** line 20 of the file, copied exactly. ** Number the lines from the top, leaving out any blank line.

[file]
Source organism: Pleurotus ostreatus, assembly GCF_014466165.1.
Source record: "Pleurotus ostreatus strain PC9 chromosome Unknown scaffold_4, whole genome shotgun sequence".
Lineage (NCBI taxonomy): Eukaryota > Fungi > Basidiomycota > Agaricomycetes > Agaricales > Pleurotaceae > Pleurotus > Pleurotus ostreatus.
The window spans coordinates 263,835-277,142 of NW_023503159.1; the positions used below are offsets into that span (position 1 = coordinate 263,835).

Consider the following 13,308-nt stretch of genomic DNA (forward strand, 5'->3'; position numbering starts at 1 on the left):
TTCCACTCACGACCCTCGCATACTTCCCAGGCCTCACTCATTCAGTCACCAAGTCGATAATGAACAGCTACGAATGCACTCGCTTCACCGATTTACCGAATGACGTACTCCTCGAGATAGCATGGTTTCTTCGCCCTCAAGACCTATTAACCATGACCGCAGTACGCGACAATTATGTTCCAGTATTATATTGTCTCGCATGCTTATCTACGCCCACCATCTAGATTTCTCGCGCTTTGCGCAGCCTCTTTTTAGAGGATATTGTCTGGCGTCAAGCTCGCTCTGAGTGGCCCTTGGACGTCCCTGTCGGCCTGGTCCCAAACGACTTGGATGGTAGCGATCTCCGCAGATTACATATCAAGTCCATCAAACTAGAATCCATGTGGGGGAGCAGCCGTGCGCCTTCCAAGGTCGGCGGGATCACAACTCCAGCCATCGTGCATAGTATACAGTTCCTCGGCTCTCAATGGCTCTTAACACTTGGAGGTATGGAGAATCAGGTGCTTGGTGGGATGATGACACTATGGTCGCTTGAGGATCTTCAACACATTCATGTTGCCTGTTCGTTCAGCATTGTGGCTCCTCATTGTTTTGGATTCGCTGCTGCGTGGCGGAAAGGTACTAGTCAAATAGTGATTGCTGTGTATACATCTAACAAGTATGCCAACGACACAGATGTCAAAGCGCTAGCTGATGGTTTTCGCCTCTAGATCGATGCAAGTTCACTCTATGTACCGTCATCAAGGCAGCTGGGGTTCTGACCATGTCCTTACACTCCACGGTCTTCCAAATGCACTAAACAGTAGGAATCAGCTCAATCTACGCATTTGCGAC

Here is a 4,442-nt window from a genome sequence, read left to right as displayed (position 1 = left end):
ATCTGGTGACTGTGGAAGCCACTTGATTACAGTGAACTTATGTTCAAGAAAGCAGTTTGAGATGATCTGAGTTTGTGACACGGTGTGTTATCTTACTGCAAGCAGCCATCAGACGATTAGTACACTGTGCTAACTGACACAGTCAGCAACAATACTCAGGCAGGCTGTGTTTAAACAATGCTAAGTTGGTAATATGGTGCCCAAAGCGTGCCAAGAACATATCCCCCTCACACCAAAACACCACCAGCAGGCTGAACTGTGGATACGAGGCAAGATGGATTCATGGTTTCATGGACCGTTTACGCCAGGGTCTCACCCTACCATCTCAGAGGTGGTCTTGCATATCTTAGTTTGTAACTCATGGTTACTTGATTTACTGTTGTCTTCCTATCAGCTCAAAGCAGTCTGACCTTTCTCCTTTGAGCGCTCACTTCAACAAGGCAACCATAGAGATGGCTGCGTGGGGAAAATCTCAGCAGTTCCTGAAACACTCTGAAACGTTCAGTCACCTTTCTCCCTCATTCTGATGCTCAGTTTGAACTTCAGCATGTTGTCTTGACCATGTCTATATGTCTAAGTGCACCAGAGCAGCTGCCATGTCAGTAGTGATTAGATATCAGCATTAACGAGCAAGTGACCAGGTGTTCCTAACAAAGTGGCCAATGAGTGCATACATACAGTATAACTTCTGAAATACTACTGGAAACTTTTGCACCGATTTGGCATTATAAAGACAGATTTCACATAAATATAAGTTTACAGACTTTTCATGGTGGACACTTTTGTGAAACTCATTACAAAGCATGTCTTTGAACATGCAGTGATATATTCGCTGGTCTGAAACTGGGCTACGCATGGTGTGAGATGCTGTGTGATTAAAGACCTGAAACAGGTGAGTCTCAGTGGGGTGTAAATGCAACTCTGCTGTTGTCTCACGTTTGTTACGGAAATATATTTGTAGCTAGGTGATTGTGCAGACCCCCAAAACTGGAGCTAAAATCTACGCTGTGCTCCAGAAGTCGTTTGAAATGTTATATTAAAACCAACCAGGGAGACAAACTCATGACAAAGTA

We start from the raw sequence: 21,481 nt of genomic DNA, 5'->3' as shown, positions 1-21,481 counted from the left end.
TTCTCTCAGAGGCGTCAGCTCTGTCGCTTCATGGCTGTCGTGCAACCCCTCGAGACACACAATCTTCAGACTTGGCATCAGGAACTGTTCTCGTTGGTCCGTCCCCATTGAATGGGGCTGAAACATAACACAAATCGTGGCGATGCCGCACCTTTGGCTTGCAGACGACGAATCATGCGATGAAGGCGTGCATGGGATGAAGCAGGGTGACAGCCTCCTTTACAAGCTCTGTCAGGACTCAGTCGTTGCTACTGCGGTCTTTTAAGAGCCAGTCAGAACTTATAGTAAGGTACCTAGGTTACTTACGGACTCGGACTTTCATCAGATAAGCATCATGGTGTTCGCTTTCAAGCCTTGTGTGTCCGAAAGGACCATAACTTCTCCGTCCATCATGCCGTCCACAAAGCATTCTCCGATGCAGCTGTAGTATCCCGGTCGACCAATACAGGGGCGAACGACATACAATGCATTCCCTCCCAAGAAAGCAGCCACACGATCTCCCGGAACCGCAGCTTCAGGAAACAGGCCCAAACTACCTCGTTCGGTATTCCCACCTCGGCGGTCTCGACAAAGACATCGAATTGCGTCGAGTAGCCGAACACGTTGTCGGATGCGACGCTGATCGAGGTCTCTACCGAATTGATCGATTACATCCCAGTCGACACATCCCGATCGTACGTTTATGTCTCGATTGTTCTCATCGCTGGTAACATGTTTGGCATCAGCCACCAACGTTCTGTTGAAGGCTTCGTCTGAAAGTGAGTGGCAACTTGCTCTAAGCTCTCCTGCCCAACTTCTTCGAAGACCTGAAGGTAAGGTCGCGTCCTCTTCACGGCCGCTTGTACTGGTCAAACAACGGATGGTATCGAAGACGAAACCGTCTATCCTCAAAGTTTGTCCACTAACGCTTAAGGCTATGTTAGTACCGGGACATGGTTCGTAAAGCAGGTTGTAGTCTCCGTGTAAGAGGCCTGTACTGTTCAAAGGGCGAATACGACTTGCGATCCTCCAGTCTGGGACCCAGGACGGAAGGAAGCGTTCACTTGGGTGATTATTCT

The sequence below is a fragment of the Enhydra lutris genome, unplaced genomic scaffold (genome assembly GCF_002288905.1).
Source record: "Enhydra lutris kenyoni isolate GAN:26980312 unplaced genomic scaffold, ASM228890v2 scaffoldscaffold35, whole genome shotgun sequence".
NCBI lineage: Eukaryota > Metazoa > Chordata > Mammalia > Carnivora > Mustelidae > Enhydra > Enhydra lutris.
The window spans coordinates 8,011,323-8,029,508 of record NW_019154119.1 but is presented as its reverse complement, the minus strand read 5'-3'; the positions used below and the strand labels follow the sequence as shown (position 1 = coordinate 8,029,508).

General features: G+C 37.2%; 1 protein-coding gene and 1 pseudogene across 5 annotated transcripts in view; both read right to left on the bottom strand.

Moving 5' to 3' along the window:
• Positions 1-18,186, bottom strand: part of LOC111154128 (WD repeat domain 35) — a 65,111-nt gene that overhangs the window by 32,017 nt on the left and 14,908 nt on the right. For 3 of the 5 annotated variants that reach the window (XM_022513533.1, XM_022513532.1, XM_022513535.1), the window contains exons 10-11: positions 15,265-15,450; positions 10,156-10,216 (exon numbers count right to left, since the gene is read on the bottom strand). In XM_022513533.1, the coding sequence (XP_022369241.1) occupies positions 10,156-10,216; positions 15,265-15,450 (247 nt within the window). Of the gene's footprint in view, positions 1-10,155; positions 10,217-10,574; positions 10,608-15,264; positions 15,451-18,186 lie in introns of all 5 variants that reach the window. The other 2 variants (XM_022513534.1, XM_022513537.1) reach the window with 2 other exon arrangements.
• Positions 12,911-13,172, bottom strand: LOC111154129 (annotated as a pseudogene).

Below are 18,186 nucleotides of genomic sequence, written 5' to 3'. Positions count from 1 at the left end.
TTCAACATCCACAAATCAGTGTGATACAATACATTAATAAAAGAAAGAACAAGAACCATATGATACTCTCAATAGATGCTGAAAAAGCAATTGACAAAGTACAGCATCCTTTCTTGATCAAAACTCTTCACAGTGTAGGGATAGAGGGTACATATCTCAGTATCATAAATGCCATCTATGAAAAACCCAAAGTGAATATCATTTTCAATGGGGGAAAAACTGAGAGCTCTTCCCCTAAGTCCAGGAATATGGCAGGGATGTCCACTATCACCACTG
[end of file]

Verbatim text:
TTCAACATCCACAAATCAGTGTGATACAATACATTAATAAAAGAAAGAACAAGAACCATATGATACTCTCAATAGATGCTGAAAAAGCAATTGACAAAGTACAGCATCCTTTCTTGATCAAAACTCTTCACAGTGTAGGGATAGAGGGTACATATCTCAGTATCATAAATGCCATCTATGAAAAACCCAAAGTGAATATCATTTTCAATGGGGGAAAAACTGAGAGCTCTTCCCCTAAGTCCAGGAATATGGCAGGGATGTCCACTATCACCACTG